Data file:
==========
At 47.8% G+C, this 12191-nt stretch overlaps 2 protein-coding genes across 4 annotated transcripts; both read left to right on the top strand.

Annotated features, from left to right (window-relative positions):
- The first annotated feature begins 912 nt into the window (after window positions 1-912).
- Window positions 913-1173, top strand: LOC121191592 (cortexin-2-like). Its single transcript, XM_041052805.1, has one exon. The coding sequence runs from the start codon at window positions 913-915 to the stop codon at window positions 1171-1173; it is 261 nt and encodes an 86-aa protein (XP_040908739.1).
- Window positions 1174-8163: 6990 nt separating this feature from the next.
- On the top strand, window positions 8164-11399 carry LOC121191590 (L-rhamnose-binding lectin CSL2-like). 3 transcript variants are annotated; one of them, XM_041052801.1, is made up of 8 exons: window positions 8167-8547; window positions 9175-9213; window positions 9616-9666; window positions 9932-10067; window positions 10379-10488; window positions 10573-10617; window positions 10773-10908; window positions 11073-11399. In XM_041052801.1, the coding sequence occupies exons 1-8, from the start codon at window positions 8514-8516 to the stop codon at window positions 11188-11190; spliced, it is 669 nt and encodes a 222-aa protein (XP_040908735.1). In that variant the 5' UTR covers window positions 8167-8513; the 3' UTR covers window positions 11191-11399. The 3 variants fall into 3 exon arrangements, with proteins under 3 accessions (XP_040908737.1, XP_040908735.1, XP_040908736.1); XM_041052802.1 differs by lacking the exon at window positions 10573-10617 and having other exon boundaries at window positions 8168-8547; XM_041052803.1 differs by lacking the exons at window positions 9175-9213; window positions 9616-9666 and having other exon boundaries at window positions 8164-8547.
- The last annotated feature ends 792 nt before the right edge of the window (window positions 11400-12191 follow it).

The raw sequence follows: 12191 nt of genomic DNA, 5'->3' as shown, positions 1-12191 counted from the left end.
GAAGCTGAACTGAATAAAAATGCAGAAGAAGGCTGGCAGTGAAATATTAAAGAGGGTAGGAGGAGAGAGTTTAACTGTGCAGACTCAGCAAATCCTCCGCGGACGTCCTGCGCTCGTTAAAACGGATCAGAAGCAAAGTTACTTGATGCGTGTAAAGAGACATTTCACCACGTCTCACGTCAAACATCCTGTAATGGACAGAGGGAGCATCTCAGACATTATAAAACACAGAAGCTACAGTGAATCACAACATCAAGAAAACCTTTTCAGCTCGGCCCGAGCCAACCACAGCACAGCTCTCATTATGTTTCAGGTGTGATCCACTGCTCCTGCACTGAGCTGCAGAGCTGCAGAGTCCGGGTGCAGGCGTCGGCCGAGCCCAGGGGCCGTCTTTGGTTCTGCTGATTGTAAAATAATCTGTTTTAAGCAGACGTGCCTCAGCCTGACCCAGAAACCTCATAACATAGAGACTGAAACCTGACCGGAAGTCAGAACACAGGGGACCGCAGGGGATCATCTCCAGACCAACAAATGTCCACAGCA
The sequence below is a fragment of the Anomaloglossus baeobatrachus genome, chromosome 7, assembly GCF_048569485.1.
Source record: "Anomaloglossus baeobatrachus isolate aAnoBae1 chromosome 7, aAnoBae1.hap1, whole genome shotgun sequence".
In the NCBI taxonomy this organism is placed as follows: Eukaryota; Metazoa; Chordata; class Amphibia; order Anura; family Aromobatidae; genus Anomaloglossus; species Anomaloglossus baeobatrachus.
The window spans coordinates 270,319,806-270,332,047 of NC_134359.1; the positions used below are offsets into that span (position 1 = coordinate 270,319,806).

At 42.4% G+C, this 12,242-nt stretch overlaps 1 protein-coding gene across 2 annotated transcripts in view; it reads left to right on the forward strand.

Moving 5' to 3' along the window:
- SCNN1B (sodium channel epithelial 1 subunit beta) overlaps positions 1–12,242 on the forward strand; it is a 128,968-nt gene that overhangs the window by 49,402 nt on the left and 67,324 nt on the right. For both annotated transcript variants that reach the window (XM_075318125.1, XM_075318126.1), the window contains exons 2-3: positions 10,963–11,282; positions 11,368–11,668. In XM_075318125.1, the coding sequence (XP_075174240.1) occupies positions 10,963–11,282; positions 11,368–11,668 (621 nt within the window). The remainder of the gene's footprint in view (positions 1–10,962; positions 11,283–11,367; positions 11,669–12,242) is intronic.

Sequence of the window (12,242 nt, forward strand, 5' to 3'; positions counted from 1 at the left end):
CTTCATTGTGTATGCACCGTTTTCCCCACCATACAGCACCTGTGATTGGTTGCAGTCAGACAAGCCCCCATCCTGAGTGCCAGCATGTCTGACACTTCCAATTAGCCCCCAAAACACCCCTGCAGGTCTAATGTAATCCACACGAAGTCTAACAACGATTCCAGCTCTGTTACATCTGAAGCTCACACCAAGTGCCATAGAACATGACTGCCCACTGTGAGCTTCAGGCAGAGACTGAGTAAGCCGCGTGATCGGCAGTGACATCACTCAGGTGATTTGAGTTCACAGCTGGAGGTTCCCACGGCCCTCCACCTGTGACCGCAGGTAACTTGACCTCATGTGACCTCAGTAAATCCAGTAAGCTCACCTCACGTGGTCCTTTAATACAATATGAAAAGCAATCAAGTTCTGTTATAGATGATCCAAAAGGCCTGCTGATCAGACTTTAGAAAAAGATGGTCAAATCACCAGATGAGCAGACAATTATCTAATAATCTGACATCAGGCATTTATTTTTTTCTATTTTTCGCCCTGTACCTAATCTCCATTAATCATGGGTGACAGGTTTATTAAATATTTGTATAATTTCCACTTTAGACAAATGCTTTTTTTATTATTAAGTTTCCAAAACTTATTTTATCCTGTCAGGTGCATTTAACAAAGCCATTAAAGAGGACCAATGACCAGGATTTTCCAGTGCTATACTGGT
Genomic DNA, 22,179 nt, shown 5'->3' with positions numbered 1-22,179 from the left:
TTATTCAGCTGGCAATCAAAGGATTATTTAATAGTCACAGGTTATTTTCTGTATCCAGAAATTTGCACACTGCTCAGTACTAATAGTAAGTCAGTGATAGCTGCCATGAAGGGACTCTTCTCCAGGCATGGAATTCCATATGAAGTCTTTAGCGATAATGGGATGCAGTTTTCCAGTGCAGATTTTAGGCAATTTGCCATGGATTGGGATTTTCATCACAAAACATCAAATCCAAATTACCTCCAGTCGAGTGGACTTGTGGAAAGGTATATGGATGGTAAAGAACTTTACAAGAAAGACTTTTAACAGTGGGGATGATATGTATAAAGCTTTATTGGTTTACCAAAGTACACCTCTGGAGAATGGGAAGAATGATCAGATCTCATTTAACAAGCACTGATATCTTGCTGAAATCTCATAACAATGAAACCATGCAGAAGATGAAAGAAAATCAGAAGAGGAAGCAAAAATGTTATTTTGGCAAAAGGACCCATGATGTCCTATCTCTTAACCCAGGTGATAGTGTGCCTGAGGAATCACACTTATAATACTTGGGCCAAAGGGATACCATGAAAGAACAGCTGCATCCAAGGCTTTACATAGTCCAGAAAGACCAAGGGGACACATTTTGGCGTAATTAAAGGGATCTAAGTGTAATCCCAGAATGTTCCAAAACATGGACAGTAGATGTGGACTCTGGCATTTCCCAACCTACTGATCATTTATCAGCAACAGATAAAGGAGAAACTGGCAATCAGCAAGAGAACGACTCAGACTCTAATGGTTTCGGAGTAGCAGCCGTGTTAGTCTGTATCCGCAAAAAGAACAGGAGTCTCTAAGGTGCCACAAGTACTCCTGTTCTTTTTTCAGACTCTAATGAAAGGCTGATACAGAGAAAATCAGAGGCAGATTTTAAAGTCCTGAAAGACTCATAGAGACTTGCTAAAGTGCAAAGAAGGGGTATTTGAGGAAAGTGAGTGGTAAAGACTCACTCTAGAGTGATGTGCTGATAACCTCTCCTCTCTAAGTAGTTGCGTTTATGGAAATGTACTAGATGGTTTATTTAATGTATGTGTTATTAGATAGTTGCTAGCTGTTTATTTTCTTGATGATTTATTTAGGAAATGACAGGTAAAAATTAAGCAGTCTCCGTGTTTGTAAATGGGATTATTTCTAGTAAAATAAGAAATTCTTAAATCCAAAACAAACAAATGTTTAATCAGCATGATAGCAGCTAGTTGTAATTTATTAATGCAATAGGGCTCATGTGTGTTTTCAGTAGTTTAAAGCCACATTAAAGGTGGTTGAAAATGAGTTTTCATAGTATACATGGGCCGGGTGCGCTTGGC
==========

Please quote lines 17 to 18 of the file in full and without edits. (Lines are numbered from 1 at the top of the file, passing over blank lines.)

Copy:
Sequence of the window (12,242 nt, forward strand, 5' to 3'; positions counted from 1 at the left end):
CTTCATTGTGTATGCACCGTTTTCCCCACCATACAGCACCTGTGATTGGTTGCAGTCAGACAAGCCCCCATCCTGAGTGCCAGCATGTCTGACACTTCCAATTAGCCCCCAAAACACCCCTGCAGGTCTAATGTAATCCACACGAAGTCTAACAACGATTCCAGCTCTGTTACATCTGAAGCTCACACCAAGTGCCATAGAACATGACTGCCCACTGTGAGCTTCAGGCAGAGACTGAGTAAGCCGCGTGATCGGCAGTGACATCACTCAGGTGATTTGAGTTCACAGCTGGAGGTTCCCACGGCCCTCCACCTGTGACCGCAGGTAACTTGACCTCATGTGACCTCAGTAAATCCAGTAAGCTCACCTCACGTGGTCCTTTAATACAATATGAAAAGCAATCAAGTTCTGTTATAGATGATCCAAAAGGCCTGCTGATCAGACTTTAGAAAAAGATGGTCAAATCACCAGATGAGCAGACAATTATCTAATAATCTGACATCAGGCATTTATTTTTTTCTATTTTTCGCCCTGTACCTAATCTCCATTAATCATGGGTGACAGGTTTATTAAATATTTGTATAATTTCCACTTTAGACAAATGCTTTTTTTATTATTAAGTTTCCAAAACTTATTTTATCCTGTCAGGTGCATTTAACAAAGCCATTAAAGAGGACCAATGACCAGGATTTTCCAGTGCTATACTGGT